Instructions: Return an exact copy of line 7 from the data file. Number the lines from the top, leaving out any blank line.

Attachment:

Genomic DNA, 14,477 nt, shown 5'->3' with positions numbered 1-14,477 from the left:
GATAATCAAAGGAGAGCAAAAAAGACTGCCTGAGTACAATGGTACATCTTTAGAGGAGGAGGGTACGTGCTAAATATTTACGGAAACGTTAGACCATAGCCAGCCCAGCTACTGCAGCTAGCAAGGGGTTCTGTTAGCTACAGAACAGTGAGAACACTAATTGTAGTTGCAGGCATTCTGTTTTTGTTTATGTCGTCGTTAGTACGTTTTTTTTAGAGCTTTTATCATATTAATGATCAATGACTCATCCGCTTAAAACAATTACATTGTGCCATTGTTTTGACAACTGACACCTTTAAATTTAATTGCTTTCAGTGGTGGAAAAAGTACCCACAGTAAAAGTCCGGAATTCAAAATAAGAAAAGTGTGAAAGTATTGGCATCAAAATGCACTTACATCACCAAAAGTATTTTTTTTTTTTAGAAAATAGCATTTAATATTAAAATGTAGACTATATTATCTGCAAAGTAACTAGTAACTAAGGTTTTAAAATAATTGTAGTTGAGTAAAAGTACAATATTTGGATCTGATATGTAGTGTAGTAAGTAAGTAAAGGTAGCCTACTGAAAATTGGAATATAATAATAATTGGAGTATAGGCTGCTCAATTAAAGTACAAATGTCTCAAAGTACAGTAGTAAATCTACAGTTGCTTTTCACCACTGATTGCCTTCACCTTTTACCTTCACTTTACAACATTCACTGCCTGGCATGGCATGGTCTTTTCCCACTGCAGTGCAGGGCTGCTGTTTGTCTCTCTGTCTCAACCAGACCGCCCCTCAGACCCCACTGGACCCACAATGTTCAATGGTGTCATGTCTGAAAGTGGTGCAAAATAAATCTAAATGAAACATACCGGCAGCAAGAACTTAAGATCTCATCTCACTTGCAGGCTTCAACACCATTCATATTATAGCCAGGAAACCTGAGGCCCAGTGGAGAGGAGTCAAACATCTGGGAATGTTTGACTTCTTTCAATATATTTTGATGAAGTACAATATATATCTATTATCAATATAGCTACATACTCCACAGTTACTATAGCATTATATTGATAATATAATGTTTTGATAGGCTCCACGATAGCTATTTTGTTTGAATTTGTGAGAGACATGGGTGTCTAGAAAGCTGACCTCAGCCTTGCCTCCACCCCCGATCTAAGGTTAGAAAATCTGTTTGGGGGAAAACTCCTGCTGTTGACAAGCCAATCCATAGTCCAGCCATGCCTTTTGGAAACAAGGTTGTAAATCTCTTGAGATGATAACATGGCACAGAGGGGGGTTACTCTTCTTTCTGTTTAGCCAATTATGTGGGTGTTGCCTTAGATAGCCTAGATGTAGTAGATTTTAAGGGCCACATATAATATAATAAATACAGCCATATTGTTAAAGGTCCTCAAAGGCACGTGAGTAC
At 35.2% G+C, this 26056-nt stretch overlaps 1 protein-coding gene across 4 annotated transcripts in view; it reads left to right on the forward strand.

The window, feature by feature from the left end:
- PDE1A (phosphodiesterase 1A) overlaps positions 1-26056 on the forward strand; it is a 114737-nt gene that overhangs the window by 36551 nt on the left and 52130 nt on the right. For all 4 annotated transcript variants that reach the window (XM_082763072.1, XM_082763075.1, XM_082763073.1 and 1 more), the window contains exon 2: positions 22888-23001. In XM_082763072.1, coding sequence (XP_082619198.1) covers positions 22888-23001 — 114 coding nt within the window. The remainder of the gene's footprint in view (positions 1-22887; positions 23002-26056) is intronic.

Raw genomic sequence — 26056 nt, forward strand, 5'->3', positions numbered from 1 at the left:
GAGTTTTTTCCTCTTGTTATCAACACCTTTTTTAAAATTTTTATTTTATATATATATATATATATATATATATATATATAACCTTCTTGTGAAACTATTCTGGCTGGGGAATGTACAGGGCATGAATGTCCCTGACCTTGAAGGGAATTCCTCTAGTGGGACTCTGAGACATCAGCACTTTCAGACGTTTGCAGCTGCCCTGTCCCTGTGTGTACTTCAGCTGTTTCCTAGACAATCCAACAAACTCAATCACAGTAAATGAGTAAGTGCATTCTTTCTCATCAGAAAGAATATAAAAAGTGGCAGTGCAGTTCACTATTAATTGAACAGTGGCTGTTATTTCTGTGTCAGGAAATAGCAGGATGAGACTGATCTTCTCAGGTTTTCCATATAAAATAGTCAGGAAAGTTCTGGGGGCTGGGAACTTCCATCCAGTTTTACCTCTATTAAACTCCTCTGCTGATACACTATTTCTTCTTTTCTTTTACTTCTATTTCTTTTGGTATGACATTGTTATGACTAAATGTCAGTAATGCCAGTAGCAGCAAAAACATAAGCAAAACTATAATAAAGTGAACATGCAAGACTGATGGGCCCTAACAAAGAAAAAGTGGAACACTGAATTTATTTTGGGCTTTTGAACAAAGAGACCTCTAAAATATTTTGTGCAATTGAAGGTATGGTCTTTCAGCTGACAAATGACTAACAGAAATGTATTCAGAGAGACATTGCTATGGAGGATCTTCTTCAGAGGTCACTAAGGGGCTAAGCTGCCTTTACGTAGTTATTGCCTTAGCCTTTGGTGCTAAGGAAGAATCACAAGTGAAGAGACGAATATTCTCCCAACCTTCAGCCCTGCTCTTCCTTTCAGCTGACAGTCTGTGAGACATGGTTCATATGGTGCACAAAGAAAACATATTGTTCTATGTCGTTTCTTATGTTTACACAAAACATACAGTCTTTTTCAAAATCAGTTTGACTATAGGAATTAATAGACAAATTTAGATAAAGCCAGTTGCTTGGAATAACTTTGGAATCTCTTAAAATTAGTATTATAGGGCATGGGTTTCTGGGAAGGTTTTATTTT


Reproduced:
GAGTTTTTTCCTCTTGTTATCAACACCTTTTTTAAAATTTTTATTTTATATATATATATATATATATATATATATATATAACCTTCTTGTGAAACTATTCTGGCTGGGGAATGTACAGGGCATGAATGTCCCTGACCTTGAAGGGAATTCCTCTAGTGGGACTCTGAGACATCAGCACTTTCAGACGTTTGCAGCTGCCCTGTCCCTGTGTGTACTTCAGCTGTTTCCTAGACAATCCAACAAACTCAATCACAGTAAATGAGTAAGTGCATTCTTTCTCATCAGAAAGAATATAAAAAGTGGCAGTGCAGTTCACTATTAATTGAACAGTGGCTGTTATTTCTGTGTCAGGAAATAGCAGGATGAGACTGATCTTCTCAGGTTTTCCATATAAAATAGTCAGGAAAGTTCTGGGGGCTGGGAACTTCCATCCAGTTTTACCTCTATTAAACTCCTCTGCTGATACACTATTTCTTCTTTTCTTTTACTTCTATTTCTTTTGGTATGACATTGTTATGACTAAATGTCAGTAATGCCAGTAGCAGCAAAAACATAAGCAAAACTATAATAAAGTGAACATGCAAGACTGATGGGCCCTAACAAAGAAAAAGTGGAACACTGAATTTATTTTGGGCTTTTGAACAAAGAGACCTCTAAAATATTTTGTGCAATTGAAGGTATGGTCTTTCAGCTGACAAATGACTAACAGAAATGTATTCAGAGAGACATTGCTATGGAGGATCTTCTTCAGAGGTCACTAAGGGGCTAAGCTGCCTTTACGTAGTTATTGCCTTAGCCTTTGGTGCTAAGGAAGAATCACAAGTGAAGAGACGAATATTCTCCCAACCTTCAGCCCTGCTCTTCCTTTCAGCTGACAGTCTGTGAGACATGGTTCATATGGTGCACAAAGAAAACATATTGTTCTATGTCGTTTCTTATGTTTACACAAAACATACAGTCTTTTTCAAAATCAGTTTGACTATAGGAATTAATAGACAAATTTAGATAAAGCCAGTTGCTTGGAATAACTTTGGAATCTCTTAAAATTAGTATTATAGGGCATGGGTTTCTGGGAAGGTTTTATTTT